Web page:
Emerging Markets: A Closer Look At Unfamiliar Opportunities

Lingering perceptions and new realities do not always align. From his Singapore vantage point, Chetan Sehgal, reveals long-term growth options that may surprise you.

11.02.2020 - Fiduciary Trust Canada

If “all the world’s a stage,” then US equities have been front and centre for the last few years. However, as Chetan Sehgal in Singapore explains, there is good reason to look at emerging market companies growing just beyond the spotlight. From his vantage point, closer scrutiny shows investors’ lingering traditional perceptions and today’s realities do not always match up. Closing the gap reveals long-term growth opportunities in resilient, but not so familiar names.

Q: What is important for investors to keep in mind these days?

Chetan Sehgal: We have seen a big evolution in emerging market businesses—from the early days, when we worked to just gain access to various emerging markets and their limited opportunities, through the years when successful companies were primarily tied to the commodities boom, to today’s innovative sectors such as Information Technology and Health Care. Looking at the investment opportunity, we now see more reprivatization and greater amounts of private capital in these markets. Where the BRIC countries once dominated the story, our experience has taught us that nobody has a monopoly on entrepreneurship.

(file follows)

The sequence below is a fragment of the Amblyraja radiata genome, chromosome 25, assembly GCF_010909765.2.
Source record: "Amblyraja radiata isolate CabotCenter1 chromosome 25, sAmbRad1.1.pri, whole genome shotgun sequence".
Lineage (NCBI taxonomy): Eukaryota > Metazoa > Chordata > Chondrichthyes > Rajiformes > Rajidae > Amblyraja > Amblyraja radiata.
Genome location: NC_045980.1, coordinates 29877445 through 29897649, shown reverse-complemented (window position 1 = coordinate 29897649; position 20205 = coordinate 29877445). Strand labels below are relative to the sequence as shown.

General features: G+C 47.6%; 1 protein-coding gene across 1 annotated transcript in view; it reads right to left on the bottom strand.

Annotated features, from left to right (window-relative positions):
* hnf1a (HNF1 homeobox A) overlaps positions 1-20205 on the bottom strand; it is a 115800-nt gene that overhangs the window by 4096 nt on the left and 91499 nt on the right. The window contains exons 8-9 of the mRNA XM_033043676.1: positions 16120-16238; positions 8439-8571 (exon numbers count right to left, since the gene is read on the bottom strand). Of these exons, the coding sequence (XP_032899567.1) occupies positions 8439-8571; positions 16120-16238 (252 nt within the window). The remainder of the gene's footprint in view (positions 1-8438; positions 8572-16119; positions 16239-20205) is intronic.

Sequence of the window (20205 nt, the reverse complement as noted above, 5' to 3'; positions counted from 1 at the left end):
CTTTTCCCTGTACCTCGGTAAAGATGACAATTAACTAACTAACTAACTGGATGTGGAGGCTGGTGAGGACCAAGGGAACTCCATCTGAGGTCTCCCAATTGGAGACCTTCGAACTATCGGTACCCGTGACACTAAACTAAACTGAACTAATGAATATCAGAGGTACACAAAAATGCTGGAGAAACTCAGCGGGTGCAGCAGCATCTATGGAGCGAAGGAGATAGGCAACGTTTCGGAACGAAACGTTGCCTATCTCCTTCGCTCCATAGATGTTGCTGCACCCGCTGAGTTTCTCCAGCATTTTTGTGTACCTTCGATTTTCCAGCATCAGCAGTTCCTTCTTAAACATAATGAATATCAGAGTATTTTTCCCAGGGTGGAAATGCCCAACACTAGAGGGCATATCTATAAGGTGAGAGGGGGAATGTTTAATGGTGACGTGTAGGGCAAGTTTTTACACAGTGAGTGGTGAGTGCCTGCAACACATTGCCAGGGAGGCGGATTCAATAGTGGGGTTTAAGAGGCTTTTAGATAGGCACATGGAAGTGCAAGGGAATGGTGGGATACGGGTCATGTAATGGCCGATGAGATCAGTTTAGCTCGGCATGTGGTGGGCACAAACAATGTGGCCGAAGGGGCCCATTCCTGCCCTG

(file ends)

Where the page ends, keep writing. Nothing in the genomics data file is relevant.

"...companies sitting on net cash balance sheets (e.g., technology firms) are now more financially and operationally resilient than in prior decades.” - Chetan Sehgal

Q: Can you elaborate?